With this said, it is imperative that educators realize the true value in developing positive relationships with those students who may encounter some of the challenges mentioned above. In order to truly establish meaningful relationships, there are several things educators must be willing to do in order to gain the trust of the student. In the culturally responsive teaching literature, methods are shared to enable educators the opportunity to develop healthy youth-adult relations. One method I would like to bring to light in this piece is minimizing relational distance (Gee, 1996). Irregardless of age, an adult has the ability to engage in dialogue with youth that proves to be responsive and aligned with the social experiences of the child. This involves the adult sharing personal narratives with the youth, demonstrating familiarity with the youths’ culture, and engaging in dialogue involving mutual interests. 

As a teacher, principal, and district level administrator, I utilized this approach with children, parents, and community. My honest connections proved to be beneficial to my ability to create partnerships with parents and strong age-appropriate bonds with students. I urge teachers and other adults working with youth to utilize the above approach to relationship building.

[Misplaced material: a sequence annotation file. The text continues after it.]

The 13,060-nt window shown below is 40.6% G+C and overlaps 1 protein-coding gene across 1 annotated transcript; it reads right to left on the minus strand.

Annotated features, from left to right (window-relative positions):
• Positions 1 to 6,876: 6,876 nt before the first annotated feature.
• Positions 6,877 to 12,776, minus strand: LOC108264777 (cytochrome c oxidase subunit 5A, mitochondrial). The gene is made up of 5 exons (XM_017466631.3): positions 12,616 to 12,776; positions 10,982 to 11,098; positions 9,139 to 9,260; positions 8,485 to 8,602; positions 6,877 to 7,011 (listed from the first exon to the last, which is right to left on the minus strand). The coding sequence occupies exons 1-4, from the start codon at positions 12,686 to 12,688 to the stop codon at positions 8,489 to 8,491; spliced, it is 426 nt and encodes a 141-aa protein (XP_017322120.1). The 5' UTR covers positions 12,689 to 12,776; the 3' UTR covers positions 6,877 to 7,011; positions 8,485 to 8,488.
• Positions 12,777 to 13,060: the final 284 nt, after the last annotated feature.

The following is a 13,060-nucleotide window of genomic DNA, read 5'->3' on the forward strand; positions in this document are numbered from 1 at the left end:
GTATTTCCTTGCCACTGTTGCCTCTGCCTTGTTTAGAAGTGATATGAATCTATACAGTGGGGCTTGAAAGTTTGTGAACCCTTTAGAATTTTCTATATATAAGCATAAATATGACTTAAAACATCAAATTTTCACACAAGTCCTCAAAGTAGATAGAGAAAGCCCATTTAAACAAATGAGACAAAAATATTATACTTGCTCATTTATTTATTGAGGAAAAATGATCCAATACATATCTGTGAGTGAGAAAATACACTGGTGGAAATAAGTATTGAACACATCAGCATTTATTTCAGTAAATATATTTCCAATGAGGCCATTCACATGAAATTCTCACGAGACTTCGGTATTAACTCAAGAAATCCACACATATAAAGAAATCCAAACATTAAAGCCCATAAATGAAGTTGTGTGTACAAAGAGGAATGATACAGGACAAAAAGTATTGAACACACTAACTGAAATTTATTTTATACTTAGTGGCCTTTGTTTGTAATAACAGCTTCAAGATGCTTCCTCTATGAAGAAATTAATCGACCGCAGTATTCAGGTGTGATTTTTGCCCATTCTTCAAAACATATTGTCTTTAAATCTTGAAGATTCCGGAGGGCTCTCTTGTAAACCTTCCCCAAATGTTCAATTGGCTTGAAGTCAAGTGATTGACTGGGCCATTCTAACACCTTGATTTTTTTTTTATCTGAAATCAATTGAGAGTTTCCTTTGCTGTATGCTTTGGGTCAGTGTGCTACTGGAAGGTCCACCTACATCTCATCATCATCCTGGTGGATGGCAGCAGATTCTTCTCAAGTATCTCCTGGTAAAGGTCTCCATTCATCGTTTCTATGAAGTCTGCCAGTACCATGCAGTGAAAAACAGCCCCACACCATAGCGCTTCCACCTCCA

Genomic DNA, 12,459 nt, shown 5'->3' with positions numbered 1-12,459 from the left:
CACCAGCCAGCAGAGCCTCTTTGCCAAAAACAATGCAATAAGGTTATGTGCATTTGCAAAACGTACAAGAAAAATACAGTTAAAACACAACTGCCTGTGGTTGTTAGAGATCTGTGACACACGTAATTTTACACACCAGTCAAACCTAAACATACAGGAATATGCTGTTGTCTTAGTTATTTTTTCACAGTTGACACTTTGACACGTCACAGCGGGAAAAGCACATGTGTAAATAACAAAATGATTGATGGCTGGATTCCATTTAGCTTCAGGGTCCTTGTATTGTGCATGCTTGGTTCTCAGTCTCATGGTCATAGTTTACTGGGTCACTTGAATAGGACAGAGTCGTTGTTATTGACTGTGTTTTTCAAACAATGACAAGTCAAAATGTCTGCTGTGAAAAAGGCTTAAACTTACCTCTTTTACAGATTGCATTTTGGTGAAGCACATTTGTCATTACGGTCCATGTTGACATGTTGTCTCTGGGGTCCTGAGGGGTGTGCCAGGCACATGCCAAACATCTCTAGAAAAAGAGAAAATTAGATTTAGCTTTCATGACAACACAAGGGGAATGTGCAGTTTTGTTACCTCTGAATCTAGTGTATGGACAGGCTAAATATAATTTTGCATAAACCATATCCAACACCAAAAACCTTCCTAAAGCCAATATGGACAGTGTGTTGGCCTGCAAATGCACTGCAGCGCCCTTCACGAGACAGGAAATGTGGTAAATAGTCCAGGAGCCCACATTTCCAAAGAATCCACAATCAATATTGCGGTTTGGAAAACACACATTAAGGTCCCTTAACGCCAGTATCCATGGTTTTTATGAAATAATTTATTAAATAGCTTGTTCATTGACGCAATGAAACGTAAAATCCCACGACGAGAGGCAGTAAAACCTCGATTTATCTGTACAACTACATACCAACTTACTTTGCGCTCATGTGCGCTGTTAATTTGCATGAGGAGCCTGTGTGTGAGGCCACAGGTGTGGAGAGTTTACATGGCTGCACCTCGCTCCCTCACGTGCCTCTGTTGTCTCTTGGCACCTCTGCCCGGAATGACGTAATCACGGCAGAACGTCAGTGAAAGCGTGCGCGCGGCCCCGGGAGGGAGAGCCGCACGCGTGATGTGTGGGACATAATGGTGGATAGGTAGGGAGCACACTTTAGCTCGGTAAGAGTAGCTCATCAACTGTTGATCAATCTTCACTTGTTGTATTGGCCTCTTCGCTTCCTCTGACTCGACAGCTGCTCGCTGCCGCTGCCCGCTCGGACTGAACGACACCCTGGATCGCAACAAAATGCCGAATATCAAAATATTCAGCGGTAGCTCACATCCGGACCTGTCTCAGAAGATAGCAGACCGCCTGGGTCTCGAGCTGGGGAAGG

#997 “Daddy, I’m Going to Miss You So Much!”




One morning, not too long ago, I woke up about 5:30am to go to work as I do every morning. But this time, Laila, my 5 year old daughter managed to wiggle out of her bed at about the same time. We spent the morning together before I headed off to work. As I headed out of the door, she said something that I will never forget. She said: “Daddy, I hope you have fun at work! What time will you be home because I’m going to miss you so much.”I knelt down and kissed her on the forehead and wished her a great day at school. I didn’t answer her question because I knew I didn’t have an answer as to what time I would get home; for I knew the daily life of a school administrator is one that is unpredictable and just LONG! On that drive to work, i thought of the countless hours I have spent away from my children since their birth. I have worked as a school administrator for the last 7 years and my duties have often caused me to miss many hours of quality time with both my children and my wife. Laila’s words reminded me of the story of the Mexican Fisherman. This is a story I have read before but Laila’s words moved me to reflect…